Very Friendly

October 2023 – January 2024, at HOUSE, Berlin.

Pulsating rhythms, distorted soundscapes and provocative lyrics, a powerful exploration and questioning of the dark and obsessive sides of the human condition. With the “Very Friendly” exhibition, Agnes Gryczkowska invites us to venture into the murky corners of the human psyche. The dilapidated walls of this Wilhelmine building serve as the setting for this immersing investigation of violence, terror, and the intangible. The manic voice and distorted guitars of Throbbing Gristle’s ‘Very Friendly’  fill the space; a pivotal song by the pioneering British industrial band, speaking of the infamous Moors Murders committed by Ian Brady and Myra Hindley in the 1960s. Acting as a historical anchor that prepares the audience for a deep dive into darkness in the exhibition’s narrative. Open to the public until January, 2024 at HOUSE, Berlin.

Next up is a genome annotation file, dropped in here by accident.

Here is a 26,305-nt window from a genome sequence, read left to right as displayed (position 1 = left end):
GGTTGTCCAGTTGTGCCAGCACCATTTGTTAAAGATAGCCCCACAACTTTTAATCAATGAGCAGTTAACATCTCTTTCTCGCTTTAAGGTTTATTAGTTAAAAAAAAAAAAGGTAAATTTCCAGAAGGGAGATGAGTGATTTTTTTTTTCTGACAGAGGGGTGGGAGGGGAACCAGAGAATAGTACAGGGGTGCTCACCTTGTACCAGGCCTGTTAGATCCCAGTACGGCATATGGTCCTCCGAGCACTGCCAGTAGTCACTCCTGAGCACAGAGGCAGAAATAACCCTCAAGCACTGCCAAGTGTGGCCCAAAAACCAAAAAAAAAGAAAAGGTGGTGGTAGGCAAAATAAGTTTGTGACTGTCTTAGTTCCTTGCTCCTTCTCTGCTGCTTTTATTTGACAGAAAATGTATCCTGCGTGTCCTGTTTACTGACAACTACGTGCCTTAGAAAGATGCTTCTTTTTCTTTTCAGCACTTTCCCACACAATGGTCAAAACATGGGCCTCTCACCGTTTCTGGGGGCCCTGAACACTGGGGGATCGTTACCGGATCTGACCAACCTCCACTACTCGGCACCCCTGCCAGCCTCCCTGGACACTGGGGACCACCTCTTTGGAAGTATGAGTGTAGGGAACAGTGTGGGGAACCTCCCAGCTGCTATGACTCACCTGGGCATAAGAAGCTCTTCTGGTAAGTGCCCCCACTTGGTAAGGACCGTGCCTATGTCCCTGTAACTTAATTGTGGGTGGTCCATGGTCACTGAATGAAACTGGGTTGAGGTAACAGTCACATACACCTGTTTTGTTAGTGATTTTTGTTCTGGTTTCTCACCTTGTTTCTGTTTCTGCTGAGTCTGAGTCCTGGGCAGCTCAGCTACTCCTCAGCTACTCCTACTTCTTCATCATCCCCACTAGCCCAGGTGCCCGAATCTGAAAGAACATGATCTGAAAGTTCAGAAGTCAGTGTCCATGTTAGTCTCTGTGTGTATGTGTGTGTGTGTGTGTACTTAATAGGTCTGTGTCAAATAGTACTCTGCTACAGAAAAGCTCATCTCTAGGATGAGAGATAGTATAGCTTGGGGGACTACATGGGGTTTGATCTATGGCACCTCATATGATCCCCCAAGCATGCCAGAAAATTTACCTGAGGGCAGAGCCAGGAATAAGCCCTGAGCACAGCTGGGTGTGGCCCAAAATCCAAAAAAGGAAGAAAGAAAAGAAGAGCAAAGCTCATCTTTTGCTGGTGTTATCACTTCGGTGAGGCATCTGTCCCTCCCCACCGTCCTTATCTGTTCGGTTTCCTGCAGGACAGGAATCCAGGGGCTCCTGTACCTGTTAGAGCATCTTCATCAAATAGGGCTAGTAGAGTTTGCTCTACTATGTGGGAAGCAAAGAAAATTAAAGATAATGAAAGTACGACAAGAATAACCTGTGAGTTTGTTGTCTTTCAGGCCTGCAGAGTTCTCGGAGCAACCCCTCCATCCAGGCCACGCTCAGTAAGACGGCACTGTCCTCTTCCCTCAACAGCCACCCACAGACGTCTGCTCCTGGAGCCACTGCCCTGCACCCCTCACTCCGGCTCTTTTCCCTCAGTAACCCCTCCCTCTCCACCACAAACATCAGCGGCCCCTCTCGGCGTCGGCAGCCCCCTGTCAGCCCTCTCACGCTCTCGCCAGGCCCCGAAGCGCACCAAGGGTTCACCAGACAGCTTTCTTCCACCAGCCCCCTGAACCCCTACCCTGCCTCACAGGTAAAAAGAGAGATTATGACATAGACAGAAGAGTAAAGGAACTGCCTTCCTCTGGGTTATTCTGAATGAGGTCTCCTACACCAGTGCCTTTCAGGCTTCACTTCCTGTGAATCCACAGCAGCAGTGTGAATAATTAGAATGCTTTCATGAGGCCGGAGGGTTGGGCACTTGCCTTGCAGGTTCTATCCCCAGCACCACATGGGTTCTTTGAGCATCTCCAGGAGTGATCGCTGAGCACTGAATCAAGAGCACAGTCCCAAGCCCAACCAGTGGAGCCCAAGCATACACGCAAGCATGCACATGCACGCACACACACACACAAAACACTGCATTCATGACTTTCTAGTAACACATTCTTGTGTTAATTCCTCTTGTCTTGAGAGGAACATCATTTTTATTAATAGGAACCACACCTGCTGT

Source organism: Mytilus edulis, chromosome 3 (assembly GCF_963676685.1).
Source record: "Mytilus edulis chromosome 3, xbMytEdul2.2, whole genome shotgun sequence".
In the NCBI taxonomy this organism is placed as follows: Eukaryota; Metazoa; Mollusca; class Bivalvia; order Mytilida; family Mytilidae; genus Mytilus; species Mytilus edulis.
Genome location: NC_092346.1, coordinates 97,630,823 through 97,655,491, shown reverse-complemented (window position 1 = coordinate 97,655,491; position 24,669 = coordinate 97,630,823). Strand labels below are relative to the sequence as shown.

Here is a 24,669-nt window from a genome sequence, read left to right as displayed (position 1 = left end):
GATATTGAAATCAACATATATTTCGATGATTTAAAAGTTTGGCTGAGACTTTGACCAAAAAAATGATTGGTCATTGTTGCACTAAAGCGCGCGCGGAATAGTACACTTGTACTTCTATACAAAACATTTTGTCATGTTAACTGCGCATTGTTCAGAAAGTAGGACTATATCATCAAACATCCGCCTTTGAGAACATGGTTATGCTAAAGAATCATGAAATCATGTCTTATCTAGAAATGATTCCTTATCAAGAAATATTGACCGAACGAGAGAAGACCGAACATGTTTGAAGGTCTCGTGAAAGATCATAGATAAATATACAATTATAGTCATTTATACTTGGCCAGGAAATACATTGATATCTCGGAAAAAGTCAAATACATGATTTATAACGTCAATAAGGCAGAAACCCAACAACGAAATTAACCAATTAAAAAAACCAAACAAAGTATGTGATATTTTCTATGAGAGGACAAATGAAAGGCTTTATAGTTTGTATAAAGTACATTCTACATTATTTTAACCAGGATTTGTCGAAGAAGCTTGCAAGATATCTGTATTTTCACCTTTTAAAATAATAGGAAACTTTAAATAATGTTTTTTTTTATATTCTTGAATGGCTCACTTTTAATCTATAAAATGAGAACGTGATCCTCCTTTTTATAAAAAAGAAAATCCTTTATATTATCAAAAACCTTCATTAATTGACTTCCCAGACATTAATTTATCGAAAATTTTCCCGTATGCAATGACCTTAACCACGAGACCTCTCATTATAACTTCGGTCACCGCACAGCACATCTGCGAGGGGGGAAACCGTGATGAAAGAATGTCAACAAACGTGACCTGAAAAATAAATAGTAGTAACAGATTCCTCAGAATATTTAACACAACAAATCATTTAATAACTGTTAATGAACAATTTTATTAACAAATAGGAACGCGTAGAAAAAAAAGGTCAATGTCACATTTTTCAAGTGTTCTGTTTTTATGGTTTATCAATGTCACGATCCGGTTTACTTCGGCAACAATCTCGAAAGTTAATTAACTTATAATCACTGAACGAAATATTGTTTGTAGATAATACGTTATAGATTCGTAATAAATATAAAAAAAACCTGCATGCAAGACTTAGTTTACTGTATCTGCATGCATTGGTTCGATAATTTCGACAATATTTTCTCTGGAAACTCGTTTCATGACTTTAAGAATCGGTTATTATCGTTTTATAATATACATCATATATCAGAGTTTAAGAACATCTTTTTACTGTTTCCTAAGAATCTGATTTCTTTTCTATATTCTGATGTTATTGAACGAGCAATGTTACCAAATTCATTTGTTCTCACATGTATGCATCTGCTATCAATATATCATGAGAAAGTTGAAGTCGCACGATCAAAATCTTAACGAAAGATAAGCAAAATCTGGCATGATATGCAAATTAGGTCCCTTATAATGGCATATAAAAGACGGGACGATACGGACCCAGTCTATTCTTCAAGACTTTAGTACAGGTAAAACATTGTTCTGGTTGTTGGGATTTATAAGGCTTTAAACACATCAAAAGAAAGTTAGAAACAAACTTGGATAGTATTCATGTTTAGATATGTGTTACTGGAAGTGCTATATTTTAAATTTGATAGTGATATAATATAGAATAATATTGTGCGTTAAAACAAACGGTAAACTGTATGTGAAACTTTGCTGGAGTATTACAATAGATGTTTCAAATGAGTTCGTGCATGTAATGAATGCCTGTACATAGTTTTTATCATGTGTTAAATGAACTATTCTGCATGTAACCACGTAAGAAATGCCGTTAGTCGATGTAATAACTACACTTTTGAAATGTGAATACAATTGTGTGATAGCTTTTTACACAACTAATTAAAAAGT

HOUSE, nestled in the heart of Berlin, stands as a fusion of history and innovation, under the artistic direction of Juliet Kothe and Georgina Pope; intended to be an environment that explores Berlin’s escapist realities while embracing the beauty of ruins. Former head of the Boros Foundation, Kothe collaborates with projects like STUDIO BERLIN and is currently working on a book on female body image and representation, while Pope is Founder of THE FAIREST. In its conceptual and artistic efforts, HOUSE is autonomously motivated, offering a journey through the history of turmoil and hopeful futures of the city. Housed in an unrenovated Wilhelmine building, its main exhibition space was once a 1930s shooting range, echoing the city’s former passion and entertainment with the motto “Berlin schießt!”(Berlin shoots). The space features a reception hall, a forgotten courtyard, and a king size bar that are all currently used for various events and interventions.